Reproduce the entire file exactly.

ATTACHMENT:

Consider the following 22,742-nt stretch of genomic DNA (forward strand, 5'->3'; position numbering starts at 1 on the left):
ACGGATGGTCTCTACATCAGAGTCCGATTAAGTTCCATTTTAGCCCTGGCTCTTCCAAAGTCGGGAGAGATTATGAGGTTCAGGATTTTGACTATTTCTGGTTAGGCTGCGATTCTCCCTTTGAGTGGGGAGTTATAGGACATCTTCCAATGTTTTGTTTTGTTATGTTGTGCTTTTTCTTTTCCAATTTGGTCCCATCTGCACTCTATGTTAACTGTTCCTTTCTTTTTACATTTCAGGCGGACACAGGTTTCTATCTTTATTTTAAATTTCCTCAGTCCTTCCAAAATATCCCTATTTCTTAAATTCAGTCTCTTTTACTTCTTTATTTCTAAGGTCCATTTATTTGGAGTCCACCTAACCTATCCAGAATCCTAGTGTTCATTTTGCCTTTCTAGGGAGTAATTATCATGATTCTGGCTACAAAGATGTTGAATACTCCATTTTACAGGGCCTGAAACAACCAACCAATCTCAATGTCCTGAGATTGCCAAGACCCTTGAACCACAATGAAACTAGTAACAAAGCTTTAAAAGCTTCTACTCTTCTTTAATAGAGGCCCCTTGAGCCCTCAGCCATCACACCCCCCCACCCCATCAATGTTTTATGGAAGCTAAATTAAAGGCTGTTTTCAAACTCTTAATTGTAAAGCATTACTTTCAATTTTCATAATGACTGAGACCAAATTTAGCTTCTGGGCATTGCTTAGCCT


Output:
Consider the following 22,742-nt stretch of genomic DNA (forward strand, 5'->3'; position numbering starts at 1 on the left):
ACGGATGGTCTCTACATCAGAGTCCGATTAAGTTCCATTTTAGCCCTGGCTCTTCCAAAGTCGGGAGAGATTATGAGGTTCAGGATTTTGACTATTTCTGGTTAGGCTGCGATTCTCCCTTTGAGTGGGGAGTTATAGGACATCTTCCAATGTTTTGTTTTGTTATGTTGTGCTTTTTCTTTTCCAATTTGGTCCCATCTGCACTCTATGTTAACTGTTCCTTTCTTTTTACATTTCAGGCGGACACAGGTTTCTATCTTTATTTTAAATTTCCTCAGTCCTTCCAAAATATCCCTATTTCTTAAATTCAGTCTCTTTTACTTCTTTATTTCTAAGGTCCATTTATTTGGAGTCCACCTAACCTATCCAGAATCCTAGTGTTCATTTTGCCTTTCTAGGGAGTAATTATCATGATTCTGGCTACAAAGATGTTGAATACTCCATTTTACAGGGCCTGAAACAACCAACCAATCTCAATGTCCTGAGATTGCCAAGACCCTTGAACCACAATGAAACTAGTAACAAAGCTTTAAAAGCTTCTACTCTTCTTTAATAGAGGCCCCTTGAGCCCTCAGCCATCACACCCCCCCACCCCATCAATGTTTTATGGAAGCTAAATTAAAGGCTGTTTTCAAACTCTTAATTGTAAAGCATTACTTTCAATTTTCATAATGACTGAGACCAAATTTAGCTTCTGGGCATTGCTTAGCCT